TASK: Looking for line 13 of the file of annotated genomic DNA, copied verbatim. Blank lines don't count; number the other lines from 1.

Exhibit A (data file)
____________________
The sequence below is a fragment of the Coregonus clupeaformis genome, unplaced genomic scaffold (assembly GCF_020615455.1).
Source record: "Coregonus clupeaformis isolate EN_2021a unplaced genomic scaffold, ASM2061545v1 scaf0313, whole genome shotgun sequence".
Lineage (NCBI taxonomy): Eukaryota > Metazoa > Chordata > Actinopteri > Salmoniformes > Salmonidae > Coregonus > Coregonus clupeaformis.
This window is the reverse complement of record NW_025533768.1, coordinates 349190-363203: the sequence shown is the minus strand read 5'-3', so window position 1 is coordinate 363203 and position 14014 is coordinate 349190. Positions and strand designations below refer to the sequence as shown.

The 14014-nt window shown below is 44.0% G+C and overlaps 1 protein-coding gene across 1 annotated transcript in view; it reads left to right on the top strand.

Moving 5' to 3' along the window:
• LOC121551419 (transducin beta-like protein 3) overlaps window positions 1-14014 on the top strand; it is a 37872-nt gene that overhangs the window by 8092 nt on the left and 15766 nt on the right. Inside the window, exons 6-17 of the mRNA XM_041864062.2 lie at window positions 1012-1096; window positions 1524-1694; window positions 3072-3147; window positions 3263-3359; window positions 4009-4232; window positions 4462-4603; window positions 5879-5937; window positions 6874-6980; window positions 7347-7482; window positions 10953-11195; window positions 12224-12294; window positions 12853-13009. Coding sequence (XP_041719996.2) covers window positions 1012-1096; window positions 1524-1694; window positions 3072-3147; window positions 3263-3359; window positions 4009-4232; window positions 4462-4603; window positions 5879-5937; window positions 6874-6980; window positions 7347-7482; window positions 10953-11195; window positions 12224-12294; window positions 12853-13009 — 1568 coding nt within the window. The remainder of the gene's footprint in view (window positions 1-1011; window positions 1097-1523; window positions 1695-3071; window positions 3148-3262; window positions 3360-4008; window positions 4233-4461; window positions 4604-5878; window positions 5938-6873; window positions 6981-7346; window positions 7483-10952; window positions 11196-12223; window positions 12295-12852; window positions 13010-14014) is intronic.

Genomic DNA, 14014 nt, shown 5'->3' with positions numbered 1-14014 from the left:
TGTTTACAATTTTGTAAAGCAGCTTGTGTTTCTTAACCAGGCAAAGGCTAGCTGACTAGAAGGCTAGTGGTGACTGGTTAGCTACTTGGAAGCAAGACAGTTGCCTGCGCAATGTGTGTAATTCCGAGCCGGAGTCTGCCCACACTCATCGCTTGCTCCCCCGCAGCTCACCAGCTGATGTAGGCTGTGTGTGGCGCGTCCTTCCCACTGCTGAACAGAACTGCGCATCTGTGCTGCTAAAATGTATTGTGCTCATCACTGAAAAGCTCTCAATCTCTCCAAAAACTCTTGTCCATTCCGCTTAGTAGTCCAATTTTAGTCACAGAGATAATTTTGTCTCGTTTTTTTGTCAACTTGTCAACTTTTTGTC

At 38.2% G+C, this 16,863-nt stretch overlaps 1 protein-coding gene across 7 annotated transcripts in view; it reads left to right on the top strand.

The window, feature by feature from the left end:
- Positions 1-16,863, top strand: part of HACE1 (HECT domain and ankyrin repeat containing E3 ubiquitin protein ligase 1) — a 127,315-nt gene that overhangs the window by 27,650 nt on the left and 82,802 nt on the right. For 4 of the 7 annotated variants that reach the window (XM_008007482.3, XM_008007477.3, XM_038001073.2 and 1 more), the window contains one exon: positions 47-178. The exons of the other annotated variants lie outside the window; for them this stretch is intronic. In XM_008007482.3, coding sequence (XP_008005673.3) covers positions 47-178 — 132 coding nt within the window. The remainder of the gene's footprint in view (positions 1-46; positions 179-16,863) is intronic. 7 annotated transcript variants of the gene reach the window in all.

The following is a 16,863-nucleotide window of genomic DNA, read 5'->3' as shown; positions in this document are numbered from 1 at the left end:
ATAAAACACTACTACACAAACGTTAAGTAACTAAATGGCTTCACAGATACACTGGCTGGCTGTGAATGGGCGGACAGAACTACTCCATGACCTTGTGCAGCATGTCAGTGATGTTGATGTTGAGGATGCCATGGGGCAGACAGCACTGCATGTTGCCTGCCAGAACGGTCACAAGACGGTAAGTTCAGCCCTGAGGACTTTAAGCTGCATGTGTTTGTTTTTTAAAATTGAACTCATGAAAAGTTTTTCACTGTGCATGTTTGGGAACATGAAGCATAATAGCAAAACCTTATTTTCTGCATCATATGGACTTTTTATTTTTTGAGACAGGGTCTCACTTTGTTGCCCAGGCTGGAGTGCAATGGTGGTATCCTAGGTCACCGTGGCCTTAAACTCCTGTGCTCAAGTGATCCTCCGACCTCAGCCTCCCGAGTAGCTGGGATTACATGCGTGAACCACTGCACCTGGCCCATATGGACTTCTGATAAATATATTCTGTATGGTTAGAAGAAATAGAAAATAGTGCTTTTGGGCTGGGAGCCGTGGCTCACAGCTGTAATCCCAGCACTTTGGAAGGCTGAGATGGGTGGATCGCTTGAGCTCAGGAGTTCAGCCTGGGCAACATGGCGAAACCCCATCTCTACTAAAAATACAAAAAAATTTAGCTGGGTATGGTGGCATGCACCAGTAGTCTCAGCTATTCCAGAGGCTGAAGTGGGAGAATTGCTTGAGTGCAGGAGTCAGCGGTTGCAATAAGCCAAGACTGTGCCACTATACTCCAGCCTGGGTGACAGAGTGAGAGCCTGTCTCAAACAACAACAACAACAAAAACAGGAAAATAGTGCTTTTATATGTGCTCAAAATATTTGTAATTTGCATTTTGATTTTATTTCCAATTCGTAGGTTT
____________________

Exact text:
The following is a 16,863-nucleotide window of genomic DNA, read 5'->3' as shown; positions in this document are numbered from 1 at the left end: